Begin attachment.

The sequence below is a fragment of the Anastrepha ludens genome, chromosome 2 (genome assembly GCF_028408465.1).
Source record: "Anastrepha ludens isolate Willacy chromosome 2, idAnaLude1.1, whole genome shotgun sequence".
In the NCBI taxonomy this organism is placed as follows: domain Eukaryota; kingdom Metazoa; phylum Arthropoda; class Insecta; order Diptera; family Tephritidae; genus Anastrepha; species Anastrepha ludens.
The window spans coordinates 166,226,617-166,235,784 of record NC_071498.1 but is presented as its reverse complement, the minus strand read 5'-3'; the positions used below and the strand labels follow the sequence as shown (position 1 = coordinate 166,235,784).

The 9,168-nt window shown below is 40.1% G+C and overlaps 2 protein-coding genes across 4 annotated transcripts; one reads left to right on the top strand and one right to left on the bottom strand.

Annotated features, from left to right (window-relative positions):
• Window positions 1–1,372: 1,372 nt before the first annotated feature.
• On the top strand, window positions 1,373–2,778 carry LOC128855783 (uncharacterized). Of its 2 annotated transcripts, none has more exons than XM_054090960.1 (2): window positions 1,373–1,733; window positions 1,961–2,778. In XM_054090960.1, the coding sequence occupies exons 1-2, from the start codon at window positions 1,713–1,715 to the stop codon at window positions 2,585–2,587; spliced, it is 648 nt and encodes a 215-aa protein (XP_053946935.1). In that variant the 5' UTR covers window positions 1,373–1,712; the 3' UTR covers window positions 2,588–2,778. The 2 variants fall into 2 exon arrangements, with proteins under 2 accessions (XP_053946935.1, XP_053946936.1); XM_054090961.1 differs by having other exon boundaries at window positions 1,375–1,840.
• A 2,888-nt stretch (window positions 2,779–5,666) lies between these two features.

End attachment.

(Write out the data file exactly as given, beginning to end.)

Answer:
The sequence below is a fragment of the Anastrepha ludens genome, chromosome 2 (genome assembly GCF_028408465.1).
Source record: "Anastrepha ludens isolate Willacy chromosome 2, idAnaLude1.1, whole genome shotgun sequence".
In the NCBI taxonomy this organism is placed as follows: domain Eukaryota; kingdom Metazoa; phylum Arthropoda; class Insecta; order Diptera; family Tephritidae; genus Anastrepha; species Anastrepha ludens.
The window spans coordinates 166,226,617-166,235,784 of record NC_071498.1 but is presented as its reverse complement, the minus strand read 5'-3'; the positions used below and the strand labels follow the sequence as shown (position 1 = coordinate 166,235,784).

The 9,168-nt window shown below is 40.1% G+C and overlaps 2 protein-coding genes across 4 annotated transcripts; one reads left to right on the top strand and one right to left on the bottom strand.

Annotated features, from left to right (window-relative positions):
• Window positions 1–1,372: 1,372 nt before the first annotated feature.
• On the top strand, window positions 1,373–2,778 carry LOC128855783 (uncharacterized). Of its 2 annotated transcripts, none has more exons than XM_054090960.1 (2): window positions 1,373–1,733; window positions 1,961–2,778. In XM_054090960.1, the coding sequence occupies exons 1-2, from the start codon at window positions 1,713–1,715 to the stop codon at window positions 2,585–2,587; spliced, it is 648 nt and encodes a 215-aa protein (XP_053946935.1). In that variant the 5' UTR covers window positions 1,373–1,712; the 3' UTR covers window positions 2,588–2,778. The 2 variants fall into 2 exon arrangements, with proteins under 2 accessions (XP_053946935.1, XP_053946936.1); XM_054090961.1 differs by having other exon boundaries at window positions 1,375–1,840.
• A 2,888-nt stretch (window positions 2,779–5,666) lies between these two features.